Invariance criteria are widely accepted as a means to demarcate the logical vocabulary of a language. In previous work, I proposed a framework of semantic constraints for model-theoretic consequence which does not rely on a strict distinction between logical and nonlogical terms, but rather on a range of constraints on models restricting the interpretations of terms in the language in different ways. In this paper I show how invariance criteria can be generalized so as to apply to semantic constraints on models. Some obviously unpalatable semantic constraints turn out to be invariant under isomorphisms. I shall connect the discussion to known counter-examples to invariance criteria for logical terms, and so the generalization will also shed light on the current existing debate on logicality. I analyse the failure of invariance to fulfil its role as a criterion for logicality, and argue that invariance conditions should best be thought of as merely methodological meta-constraints restricting the ways the model-theoretic apparatus should be used.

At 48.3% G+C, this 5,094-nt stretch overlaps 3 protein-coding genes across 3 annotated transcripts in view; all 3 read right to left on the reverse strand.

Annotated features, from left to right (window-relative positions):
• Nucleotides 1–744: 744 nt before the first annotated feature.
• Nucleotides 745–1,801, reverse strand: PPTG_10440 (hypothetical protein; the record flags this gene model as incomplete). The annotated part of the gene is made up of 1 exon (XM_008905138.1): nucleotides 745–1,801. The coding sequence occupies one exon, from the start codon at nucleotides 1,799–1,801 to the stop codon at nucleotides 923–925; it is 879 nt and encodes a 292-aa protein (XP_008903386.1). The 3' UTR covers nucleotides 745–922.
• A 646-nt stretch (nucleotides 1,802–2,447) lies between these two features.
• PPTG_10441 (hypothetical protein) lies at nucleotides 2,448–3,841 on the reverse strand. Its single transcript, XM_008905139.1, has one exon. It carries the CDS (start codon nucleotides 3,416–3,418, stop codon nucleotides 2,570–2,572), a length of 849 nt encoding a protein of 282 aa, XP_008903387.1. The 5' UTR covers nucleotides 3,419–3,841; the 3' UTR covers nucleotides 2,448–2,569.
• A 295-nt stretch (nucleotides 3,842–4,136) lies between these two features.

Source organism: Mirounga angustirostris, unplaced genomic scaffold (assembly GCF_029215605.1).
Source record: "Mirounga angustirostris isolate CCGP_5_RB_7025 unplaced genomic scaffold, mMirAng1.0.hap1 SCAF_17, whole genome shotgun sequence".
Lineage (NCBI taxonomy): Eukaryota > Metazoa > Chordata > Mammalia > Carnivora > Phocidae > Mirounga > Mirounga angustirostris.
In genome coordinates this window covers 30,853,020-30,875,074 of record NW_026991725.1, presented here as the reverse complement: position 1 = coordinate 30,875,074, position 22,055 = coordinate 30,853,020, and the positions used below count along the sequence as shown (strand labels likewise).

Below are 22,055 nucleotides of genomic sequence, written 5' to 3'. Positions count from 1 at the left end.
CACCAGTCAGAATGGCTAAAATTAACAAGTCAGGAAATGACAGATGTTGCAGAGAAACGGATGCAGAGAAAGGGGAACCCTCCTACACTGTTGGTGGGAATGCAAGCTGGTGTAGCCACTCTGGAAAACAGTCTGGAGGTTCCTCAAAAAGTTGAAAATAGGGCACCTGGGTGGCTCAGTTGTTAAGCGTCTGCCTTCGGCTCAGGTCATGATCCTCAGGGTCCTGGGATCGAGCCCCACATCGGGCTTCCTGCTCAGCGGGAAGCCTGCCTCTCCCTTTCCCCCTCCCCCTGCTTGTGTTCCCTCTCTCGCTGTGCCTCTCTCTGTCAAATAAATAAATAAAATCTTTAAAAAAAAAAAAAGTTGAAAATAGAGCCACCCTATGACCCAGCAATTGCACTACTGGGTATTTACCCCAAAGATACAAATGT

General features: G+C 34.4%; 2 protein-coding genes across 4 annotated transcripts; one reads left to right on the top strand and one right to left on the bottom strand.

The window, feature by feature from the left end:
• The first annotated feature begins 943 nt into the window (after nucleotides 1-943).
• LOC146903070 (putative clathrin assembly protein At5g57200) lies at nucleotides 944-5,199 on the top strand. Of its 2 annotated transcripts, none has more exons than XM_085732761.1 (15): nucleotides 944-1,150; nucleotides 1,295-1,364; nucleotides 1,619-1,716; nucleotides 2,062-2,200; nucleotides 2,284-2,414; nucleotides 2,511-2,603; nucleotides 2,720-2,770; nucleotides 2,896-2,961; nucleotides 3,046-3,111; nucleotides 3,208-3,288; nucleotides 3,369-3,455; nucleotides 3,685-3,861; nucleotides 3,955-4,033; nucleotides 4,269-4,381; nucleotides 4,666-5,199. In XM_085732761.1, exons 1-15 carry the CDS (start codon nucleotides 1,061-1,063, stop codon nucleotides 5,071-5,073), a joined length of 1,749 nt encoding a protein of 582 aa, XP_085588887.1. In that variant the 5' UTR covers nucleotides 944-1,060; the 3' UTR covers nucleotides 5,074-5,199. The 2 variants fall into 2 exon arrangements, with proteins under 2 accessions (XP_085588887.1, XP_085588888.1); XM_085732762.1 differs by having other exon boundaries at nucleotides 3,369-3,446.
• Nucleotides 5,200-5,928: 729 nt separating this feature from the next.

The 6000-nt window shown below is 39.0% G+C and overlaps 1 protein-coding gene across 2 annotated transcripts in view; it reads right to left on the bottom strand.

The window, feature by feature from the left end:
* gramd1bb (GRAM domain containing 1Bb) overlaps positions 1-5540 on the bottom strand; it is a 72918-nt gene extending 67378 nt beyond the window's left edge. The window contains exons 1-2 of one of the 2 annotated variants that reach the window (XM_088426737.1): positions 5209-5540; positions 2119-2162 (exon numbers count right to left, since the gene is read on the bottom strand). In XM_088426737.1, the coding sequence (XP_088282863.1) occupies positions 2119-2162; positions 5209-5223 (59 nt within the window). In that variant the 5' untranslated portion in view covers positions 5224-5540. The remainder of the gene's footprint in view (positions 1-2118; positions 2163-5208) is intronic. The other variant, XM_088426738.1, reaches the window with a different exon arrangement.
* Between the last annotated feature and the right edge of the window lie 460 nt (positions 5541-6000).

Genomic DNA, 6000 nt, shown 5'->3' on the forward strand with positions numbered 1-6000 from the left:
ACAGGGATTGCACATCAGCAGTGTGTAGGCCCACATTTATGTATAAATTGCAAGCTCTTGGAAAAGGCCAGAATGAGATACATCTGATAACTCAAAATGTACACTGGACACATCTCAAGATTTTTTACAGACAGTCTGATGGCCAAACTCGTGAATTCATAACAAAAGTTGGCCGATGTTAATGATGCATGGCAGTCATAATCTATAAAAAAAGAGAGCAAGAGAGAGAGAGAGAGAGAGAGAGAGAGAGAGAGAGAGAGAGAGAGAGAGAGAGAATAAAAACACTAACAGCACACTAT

Bibliographical noteFunding Information:
Material from this paper was presented in Bergen, Jerusalem, Munich, and at the 2016 Annual Meeting of the Association for Symbolic Logic?I thank the audiences there for comments and feedback. I?d also like to thank Eli Dresner, Ran Lanzet, Sam Lebens, Hannes Leitgeb, Oron Shagrir, Stewart Shapiro, and Jack Woods for comments and discussion. This research was supported by the ISRAEL SCIENCE FOUNDATION (grant no. 1954/17).
© The Author(s), 2021. Published by Cambridge University Press on behalf of The Association for Symbolic Logic.
- invariance criteria
- logical consequence
- logical constants
- semantic constraints
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